Aug 17 · Last update 1 mo. ago.

How will the international community cope with the Afghan migrant crisis?

Kabul fell to the Taliban on the 15th August 2021, as the United States failed to pull out of Afghanistan on the Biden Administration’s crude intended date of September 11th 2021 and began to stage a swift evacuation. The world was shocked by images of Afghans trying to cling onto US military planes as they left the country, with a few falling to their death rather than be left to the Taliban. A migrant crisis is now widely anticipated, following the Taliban’s swift take over and the hasty withdrawal of foreign military forces, with people that have worked with foreign militaries or that fear a repeat of the brutal Taliban rule of the 1990s expected to flee the country. This situation is likely to generate a new refugee crisis, or at least worsen current migrant crises internationally; so how will the international community deal with it? Will we see a repeat of Syria, with the bulk of refugees being supported by just a handful of nations and illegal immigration being an era-defining and divisive political issue? Or are there more reasonable possible outcomes for this horrible situation?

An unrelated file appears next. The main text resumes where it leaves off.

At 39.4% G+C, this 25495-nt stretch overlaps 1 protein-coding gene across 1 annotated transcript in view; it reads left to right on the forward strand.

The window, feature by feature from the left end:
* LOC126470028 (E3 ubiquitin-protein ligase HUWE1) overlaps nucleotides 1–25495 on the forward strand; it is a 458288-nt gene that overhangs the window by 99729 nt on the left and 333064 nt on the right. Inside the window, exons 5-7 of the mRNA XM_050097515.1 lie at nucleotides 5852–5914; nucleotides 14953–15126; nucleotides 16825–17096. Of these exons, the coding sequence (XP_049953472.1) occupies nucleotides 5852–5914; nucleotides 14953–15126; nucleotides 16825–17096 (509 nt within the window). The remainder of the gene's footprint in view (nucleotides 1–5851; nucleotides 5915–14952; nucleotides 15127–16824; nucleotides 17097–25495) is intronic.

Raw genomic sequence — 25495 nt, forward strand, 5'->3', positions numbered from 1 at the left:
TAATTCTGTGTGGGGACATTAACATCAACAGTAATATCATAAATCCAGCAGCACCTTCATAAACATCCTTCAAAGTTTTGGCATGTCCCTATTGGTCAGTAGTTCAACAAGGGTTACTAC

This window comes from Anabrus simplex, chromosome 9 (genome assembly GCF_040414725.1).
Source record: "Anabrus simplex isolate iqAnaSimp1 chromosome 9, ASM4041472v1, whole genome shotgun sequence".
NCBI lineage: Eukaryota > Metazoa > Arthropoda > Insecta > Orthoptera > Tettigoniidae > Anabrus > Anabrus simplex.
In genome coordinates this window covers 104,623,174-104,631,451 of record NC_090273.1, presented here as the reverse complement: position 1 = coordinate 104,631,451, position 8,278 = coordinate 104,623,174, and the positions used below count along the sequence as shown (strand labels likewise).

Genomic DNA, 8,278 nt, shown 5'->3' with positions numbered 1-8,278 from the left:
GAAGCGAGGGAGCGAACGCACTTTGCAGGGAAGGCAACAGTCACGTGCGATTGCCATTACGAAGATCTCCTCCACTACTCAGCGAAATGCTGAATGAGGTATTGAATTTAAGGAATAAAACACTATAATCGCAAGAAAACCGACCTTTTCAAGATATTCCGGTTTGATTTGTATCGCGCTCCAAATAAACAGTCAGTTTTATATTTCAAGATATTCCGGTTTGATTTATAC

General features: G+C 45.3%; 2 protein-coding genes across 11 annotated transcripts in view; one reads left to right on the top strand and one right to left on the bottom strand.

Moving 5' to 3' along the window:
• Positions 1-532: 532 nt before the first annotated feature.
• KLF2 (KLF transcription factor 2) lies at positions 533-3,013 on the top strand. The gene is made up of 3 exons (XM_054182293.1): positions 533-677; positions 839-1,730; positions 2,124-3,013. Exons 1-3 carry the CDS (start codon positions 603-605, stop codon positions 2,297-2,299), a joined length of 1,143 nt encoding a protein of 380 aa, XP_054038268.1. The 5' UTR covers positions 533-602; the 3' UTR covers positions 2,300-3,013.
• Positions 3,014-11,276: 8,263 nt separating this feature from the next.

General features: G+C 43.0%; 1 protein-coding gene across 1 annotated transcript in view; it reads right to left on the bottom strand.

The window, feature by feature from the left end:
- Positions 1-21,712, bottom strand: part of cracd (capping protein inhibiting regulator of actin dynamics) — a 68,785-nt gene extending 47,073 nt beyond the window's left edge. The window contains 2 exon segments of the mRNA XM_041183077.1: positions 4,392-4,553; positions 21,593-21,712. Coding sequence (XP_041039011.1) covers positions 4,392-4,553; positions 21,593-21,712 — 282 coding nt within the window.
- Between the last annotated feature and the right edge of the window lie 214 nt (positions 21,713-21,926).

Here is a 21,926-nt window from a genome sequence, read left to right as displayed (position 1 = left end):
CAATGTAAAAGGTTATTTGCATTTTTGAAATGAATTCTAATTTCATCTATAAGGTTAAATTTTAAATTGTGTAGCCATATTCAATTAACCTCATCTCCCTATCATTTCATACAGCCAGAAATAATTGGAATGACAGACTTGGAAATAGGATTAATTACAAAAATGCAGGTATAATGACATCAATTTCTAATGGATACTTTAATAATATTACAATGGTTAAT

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The nations involved with the failed war NEED to take refugees
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The nations involved with the failed war NEED to take refugees

Foreign nations are responsible for extending the War in Afghanistan from a war to dismantle al-Qaeda to a war of regime-change and a national building exercise that has been tried and failed so many times in Afghanistan, they should be held responsible for the forthcoming migrant crisis. These nations should be moving to setup safe routes for refugees and building a framework to allow refugees safe passage out a Afghanistan. It is vital that obstacles to migration are removed in such a time for the Afghans who supported militaries from the US, UK and Europe who are now in serious risk form retribution from the Taliban. The Taliban have, thus far, been accommodating to allowing the withdrawal of foreign personnel stationed in Afghanistan and even Afghanis wishing to flee. The international community needs to act fast to secure safe passage for people at risk, and the nations who have played the largest part in the War in Afghanistan in the last two decades should be first in line to offer such safe passage.

forbes.com/sites/andrewsolender/2021/08/17/white-house-says-taliban-pledged-safe-passage-to-civilians-fleeing-afghanistan/?sh=6f205ca03990 theguardian.com/commentisfree/2021/aug/13/whatever-happens-next-in-afghanistan-a-humanitarian-disaster-is-already-in-train unherd.com/thepost/rory-stewart-we-need-to-take-many-many-millions-of-afghan-refugees academic.oup.com/rsq/article-abstract/27/1/58/1532871

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